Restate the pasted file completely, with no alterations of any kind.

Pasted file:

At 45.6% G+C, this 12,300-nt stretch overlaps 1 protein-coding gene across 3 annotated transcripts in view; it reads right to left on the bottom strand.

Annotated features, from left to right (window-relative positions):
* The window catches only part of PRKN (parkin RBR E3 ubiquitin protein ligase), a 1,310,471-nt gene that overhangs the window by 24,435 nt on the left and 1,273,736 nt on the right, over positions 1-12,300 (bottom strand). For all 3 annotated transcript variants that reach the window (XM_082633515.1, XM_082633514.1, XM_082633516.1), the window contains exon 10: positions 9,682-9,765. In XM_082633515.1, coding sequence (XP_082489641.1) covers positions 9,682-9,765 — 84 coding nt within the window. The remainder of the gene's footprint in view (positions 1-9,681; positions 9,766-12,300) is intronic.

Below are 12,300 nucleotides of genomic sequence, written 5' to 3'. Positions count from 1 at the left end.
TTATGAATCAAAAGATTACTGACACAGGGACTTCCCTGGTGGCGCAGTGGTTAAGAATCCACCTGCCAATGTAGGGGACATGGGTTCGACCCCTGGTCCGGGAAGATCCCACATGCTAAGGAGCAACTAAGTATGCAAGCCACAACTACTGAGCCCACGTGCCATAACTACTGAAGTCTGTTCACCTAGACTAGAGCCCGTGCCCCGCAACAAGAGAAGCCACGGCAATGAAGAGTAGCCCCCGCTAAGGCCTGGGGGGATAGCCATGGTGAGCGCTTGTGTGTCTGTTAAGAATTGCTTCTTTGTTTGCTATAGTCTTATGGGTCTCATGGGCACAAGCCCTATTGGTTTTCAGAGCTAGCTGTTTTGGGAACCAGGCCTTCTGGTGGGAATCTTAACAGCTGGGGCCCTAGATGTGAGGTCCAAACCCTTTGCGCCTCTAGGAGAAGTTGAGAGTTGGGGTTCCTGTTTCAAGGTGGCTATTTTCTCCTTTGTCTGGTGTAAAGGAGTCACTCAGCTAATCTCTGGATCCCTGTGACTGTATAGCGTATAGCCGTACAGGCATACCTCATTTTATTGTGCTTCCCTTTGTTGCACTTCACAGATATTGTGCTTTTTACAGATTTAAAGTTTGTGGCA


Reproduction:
At 45.6% G+C, this 12,300-nt stretch overlaps 1 protein-coding gene across 3 annotated transcripts in view; it reads right to left on the bottom strand.

Annotated features, from left to right (window-relative positions):
* The window catches only part of PRKN (parkin RBR E3 ubiquitin protein ligase), a 1,310,471-nt gene that overhangs the window by 24,435 nt on the left and 1,273,736 nt on the right, over positions 1-12,300 (bottom strand). For all 3 annotated transcript variants that reach the window (XM_082633515.1, XM_082633514.1, XM_082633516.1), the window contains exon 10: positions 9,682-9,765. In XM_082633515.1, coding sequence (XP_082489641.1) covers positions 9,682-9,765 — 84 coding nt within the window. The remainder of the gene's footprint in view (positions 1-9,681; positions 9,766-12,300) is intronic.

Below are 12,300 nucleotides of genomic sequence, written 5' to 3'. Positions count from 1 at the left end.
TTATGAATCAAAAGATTACTGACACAGGGACTTCCCTGGTGGCGCAGTGGTTAAGAATCCACCTGCCAATGTAGGGGACATGGGTTCGACCCCTGGTCCGGGAAGATCCCACATGCTAAGGAGCAACTAAGTATGCAAGCCACAACTACTGAGCCCACGTGCCATAACTACTGAAGTCTGTTCACCTAGACTAGAGCCCGTGCCCCGCAACAAGAGAAGCCACGGCAATGAAGAGTAGCCCCCGCTAAGGCCTGGGGGGATAGCCATGGTGAGCGCTTGTGTGTCTGTTAAGAATTGCTTCTTTGTTTGCTATAGTCTTATGGGTCTCATGGGCACAAGCCCTATTGGTTTTCAGAGCTAGCTGTTTTGGGAACCAGGCCTTCTGGTGGGAATCTTAACAGCTGGGGCCCTAGATGTGAGGTCCAAACCCTTTGCGCCTCTAGGAGAAGTTGAGAGTTGGGGTTCCTGTTTCAAGGTGGCTATTTTCTCCTTTGTCTGGTGTAAAGGAGTCACTCAGCTAATCTCTGGATCCCTGTGACTGTATAGCGTATAGCCGTACAGGCATACCTCATTTTATTGTGCTTCCCTTTGTTGCACTTCACAGATATTGTGCTTTTTACAGATTTAAAGTTTGTGGCA